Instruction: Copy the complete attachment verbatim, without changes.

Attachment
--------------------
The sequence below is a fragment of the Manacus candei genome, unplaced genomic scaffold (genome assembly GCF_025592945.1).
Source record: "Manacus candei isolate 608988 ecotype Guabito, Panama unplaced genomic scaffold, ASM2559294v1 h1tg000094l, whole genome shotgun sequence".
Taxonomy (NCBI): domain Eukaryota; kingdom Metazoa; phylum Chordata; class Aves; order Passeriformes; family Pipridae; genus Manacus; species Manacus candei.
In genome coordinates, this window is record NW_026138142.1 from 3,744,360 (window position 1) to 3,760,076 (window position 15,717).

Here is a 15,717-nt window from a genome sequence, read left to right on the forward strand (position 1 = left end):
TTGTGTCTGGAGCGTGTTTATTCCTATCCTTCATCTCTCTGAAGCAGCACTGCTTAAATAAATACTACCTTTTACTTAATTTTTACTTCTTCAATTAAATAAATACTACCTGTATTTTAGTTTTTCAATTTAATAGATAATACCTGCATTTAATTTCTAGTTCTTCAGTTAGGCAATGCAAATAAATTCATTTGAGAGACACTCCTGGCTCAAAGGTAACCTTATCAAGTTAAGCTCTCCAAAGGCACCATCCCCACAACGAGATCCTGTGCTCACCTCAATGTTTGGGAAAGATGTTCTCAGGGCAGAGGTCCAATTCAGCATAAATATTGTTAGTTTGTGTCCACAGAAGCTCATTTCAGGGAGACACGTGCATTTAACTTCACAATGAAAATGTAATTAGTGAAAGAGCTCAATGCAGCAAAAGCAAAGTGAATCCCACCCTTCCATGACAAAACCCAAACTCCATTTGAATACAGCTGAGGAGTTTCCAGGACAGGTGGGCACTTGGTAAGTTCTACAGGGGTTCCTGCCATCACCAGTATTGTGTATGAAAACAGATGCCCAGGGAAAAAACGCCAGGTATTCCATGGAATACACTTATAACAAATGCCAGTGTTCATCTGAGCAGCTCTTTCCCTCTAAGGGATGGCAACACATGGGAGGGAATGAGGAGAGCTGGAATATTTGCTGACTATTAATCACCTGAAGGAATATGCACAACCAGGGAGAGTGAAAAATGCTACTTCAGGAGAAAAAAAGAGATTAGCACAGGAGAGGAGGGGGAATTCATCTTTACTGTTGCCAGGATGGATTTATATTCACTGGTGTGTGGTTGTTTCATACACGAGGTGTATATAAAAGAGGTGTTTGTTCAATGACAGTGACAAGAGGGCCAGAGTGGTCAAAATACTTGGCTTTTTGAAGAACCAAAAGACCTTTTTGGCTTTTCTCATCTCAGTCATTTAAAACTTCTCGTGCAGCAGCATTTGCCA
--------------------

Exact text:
The sequence below is a fragment of the Manacus candei genome, unplaced genomic scaffold (genome assembly GCF_025592945.1).
Source record: "Manacus candei isolate 608988 ecotype Guabito, Panama unplaced genomic scaffold, ASM2559294v1 h1tg000094l, whole genome shotgun sequence".
Taxonomy (NCBI): domain Eukaryota; kingdom Metazoa; phylum Chordata; class Aves; order Passeriformes; family Pipridae; genus Manacus; species Manacus candei.
In genome coordinates, this window is record NW_026138142.1 from 3,744,360 (window position 1) to 3,760,076 (window position 15,717).

Here is a 15,717-nt window from a genome sequence, read left to right on the forward strand (position 1 = left end):
TTGTGTCTGGAGCGTGTTTATTCCTATCCTTCATCTCTCTGAAGCAGCACTGCTTAAATAAATACTACCTTTTACTTAATTTTTACTTCTTCAATTAAATAAATACTACCTGTATTTTAGTTTTTCAATTTAATAGATAATACCTGCATTTAATTTCTAGTTCTTCAGTTAGGCAATGCAAATAAATTCATTTGAGAGACACTCCTGGCTCAAAGGTAACCTTATCAAGTTAAGCTCTCCAAAGGCACCATCCCCACAACGAGATCCTGTGCTCACCTCAATGTTTGGGAAAGATGTTCTCAGGGCAGAGGTCCAATTCAGCATAAATATTGTTAGTTTGTGTCCACAGAAGCTCATTTCAGGGAGACACGTGCATTTAACTTCACAATGAAAATGTAATTAGTGAAAGAGCTCAATGCAGCAAAAGCAAAGTGAATCCCACCCTTCCATGACAAAACCCAAACTCCATTTGAATACAGCTGAGGAGTTTCCAGGACAGGTGGGCACTTGGTAAGTTCTACAGGGGTTCCTGCCATCACCAGTATTGTGTATGAAAACAGATGCCCAGGGAAAAAACGCCAGGTATTCCATGGAATACACTTATAACAAATGCCAGTGTTCATCTGAGCAGCTCTTTCCCTCTAAGGGATGGCAACACATGGGAGGGAATGAGGAGAGCTGGAATATTTGCTGACTATTAATCACCTGAAGGAATATGCACAACCAGGGAGAGTGAAAAATGCTACTTCAGGAGAAAAAAAGAGATTAGCACAGGAGAGGAGGGGGAATTCATCTTTACTGTTGCCAGGATGGATTTATATTCACTGGTGTGTGGTTGTTTCATACACGAGGTGTATATAAAAGAGGTGTTTGTTCAATGACAGTGACAAGAGGGCCAGAGTGGTCAAAATACTTGGCTTTTTGAAGAACCAAAAGACCTTTTTGGCTTTTCTCATCTCAGTCATTTAAAACTTCTCGTGCAGCAGCATTTGCCA